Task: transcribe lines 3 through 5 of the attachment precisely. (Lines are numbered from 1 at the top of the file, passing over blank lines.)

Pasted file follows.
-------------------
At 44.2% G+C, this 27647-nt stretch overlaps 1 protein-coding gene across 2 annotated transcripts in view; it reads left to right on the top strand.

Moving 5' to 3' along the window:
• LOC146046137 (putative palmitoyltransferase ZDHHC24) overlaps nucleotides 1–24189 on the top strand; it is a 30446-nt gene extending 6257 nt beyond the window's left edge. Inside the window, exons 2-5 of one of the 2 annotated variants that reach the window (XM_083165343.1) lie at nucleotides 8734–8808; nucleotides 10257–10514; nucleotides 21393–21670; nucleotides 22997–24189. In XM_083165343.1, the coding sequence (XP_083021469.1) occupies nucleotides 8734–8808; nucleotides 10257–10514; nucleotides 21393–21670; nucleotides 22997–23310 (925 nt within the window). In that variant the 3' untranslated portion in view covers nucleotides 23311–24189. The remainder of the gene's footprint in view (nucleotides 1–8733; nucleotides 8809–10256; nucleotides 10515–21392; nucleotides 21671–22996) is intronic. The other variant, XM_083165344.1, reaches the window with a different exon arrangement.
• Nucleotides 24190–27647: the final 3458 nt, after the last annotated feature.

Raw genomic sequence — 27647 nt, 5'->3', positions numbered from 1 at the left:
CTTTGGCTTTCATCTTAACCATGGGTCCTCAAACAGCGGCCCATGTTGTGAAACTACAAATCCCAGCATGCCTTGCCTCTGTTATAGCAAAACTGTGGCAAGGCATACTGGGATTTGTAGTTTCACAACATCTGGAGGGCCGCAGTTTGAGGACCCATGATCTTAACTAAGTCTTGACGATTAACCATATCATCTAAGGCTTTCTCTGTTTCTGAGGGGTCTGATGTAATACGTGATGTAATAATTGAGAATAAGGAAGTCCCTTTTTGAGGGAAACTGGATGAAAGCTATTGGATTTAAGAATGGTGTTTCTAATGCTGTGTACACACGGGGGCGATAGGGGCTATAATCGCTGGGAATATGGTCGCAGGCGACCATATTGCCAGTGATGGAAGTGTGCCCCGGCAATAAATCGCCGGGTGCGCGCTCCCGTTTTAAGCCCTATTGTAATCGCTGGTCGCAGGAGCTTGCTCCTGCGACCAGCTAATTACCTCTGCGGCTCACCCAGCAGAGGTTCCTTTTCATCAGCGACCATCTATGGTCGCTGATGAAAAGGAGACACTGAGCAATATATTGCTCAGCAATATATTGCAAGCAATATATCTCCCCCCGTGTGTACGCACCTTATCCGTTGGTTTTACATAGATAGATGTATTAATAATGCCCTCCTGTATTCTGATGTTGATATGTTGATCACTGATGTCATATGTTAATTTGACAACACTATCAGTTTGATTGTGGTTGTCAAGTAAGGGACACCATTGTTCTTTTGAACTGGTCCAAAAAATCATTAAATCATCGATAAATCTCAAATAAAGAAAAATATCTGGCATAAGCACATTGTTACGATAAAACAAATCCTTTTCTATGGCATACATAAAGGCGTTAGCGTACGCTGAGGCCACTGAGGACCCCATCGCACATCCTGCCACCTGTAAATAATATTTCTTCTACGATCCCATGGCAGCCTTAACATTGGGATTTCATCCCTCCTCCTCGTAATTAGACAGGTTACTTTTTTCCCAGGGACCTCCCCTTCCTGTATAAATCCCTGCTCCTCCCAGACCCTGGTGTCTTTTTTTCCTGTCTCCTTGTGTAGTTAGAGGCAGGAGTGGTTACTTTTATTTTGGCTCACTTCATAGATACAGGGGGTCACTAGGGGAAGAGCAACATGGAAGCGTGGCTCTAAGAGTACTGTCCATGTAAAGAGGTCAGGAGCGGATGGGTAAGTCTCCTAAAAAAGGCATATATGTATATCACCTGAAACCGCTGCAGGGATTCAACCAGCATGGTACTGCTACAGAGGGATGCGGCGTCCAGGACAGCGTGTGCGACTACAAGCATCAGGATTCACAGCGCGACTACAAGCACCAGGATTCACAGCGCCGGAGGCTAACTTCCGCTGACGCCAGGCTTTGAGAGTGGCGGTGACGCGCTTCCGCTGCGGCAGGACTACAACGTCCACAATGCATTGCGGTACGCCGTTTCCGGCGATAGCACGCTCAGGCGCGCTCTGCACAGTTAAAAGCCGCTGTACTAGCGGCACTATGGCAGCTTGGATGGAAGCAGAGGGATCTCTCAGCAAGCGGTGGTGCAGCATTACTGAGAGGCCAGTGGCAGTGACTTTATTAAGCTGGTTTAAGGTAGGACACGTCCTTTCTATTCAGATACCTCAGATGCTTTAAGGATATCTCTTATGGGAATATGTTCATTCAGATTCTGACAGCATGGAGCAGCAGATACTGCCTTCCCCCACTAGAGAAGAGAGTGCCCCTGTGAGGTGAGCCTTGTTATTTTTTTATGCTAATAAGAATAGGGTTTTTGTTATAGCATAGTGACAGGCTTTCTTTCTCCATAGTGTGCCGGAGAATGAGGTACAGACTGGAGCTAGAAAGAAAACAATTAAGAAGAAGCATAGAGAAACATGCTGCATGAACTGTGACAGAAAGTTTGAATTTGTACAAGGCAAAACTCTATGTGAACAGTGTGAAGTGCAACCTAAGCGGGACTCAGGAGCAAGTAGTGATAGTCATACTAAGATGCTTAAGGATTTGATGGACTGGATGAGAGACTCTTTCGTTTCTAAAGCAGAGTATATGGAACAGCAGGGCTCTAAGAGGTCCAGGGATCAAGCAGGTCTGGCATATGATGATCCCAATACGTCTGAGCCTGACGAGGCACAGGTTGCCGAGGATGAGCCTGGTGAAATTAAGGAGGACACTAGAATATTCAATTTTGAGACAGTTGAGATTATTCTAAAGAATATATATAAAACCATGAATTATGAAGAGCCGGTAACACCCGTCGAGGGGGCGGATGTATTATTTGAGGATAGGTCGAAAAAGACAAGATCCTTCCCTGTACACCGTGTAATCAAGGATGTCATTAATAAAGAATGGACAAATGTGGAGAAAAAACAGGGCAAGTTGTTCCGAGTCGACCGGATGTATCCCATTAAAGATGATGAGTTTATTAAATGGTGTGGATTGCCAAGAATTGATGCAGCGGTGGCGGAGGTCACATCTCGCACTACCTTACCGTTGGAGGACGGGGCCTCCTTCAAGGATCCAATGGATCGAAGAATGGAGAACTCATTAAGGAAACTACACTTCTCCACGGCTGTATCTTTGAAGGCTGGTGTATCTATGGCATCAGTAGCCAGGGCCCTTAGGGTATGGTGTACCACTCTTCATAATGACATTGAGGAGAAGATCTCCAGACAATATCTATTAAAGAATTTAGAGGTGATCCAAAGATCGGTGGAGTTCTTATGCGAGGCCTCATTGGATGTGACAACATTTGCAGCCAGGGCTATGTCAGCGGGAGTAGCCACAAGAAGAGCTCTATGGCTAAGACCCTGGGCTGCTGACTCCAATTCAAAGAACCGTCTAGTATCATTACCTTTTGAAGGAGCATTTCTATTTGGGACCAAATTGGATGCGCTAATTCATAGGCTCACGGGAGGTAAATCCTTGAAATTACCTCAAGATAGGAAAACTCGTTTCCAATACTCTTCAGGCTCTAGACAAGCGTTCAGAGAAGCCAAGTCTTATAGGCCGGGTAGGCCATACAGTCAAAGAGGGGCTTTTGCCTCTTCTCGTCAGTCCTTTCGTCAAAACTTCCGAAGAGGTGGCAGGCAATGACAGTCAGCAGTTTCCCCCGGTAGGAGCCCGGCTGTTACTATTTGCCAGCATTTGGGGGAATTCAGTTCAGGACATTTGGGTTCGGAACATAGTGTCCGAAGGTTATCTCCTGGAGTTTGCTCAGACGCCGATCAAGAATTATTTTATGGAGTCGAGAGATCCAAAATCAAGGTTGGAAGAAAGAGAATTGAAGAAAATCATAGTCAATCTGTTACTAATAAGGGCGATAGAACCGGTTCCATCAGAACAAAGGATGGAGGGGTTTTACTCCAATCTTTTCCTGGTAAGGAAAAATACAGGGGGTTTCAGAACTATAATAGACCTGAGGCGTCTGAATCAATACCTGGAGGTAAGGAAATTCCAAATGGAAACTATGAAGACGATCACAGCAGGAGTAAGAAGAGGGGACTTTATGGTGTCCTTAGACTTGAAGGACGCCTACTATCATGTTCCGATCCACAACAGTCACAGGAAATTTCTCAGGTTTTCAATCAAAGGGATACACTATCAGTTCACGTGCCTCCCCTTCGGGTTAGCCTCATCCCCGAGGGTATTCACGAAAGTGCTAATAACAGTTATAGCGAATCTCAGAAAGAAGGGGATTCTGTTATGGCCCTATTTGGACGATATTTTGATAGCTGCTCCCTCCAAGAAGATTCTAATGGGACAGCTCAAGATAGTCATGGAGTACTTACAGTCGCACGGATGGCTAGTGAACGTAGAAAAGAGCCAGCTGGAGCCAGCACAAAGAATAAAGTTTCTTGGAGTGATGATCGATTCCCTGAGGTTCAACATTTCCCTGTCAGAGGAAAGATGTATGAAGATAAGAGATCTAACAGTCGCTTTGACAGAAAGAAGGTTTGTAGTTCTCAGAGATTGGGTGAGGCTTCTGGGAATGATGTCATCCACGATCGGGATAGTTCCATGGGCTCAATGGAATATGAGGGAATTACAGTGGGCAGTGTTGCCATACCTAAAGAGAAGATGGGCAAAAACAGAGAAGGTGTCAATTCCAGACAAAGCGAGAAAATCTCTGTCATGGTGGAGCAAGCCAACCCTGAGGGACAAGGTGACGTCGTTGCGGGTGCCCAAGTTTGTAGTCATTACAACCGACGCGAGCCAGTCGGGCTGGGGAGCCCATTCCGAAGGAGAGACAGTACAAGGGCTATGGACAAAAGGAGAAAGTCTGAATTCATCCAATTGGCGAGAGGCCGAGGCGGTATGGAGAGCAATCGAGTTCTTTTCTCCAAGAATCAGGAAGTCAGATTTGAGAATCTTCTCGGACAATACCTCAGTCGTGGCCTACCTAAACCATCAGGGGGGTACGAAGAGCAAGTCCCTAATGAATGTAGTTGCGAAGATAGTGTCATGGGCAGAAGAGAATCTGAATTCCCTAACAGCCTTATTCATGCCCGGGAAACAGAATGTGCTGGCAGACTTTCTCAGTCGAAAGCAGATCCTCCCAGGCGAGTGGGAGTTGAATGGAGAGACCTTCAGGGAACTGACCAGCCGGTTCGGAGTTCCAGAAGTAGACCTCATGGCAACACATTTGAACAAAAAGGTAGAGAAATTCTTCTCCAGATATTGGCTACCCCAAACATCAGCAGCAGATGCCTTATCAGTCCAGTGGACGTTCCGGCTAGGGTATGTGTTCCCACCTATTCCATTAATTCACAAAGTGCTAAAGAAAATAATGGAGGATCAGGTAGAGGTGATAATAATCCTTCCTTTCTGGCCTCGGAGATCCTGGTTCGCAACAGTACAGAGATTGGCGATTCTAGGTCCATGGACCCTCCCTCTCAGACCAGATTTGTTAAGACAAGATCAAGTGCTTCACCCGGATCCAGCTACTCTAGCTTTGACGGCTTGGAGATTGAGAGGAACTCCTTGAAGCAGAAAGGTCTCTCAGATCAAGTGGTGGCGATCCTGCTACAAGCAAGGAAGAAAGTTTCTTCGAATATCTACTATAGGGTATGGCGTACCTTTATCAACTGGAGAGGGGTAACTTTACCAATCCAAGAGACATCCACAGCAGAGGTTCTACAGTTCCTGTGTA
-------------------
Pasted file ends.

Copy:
• LOC146046137 (putative palmitoyltransferase ZDHHC24) overlaps nucleotides 1–24189 on the top strand; it is a 30446-nt gene extending 6257 nt beyond the window's left edge. Inside the window, exons 2-5 of one of the 2 annotated variants that reach the window (XM_083165343.1) lie at nucleotides 8734–8808; nucleotides 10257–10514; nucleotides 21393–21670; nucleotides 22997–24189. In XM_083165343.1, the coding sequence (XP_083021469.1) occupies nucleotides 8734–8808; nucleotides 10257–10514; nucleotides 21393–21670; nucleotides 22997–23310 (925 nt within the window). In that variant the 3' untranslated portion in view covers nucleotides 23311–24189. The remainder of the gene's footprint in view (nucleotides 1–8733; nucleotides 8809–10256; nucleotides 10515–21392; nucleotides 21671–22996) is intronic. The other variant, XM_083165344.1, reaches the window with a different exon arrangement.
• Nucleotides 24190–27647: the final 3458 nt, after the last annotated feature.

Raw genomic sequence — 27647 nt, 5'->3', positions numbered from 1 at the left: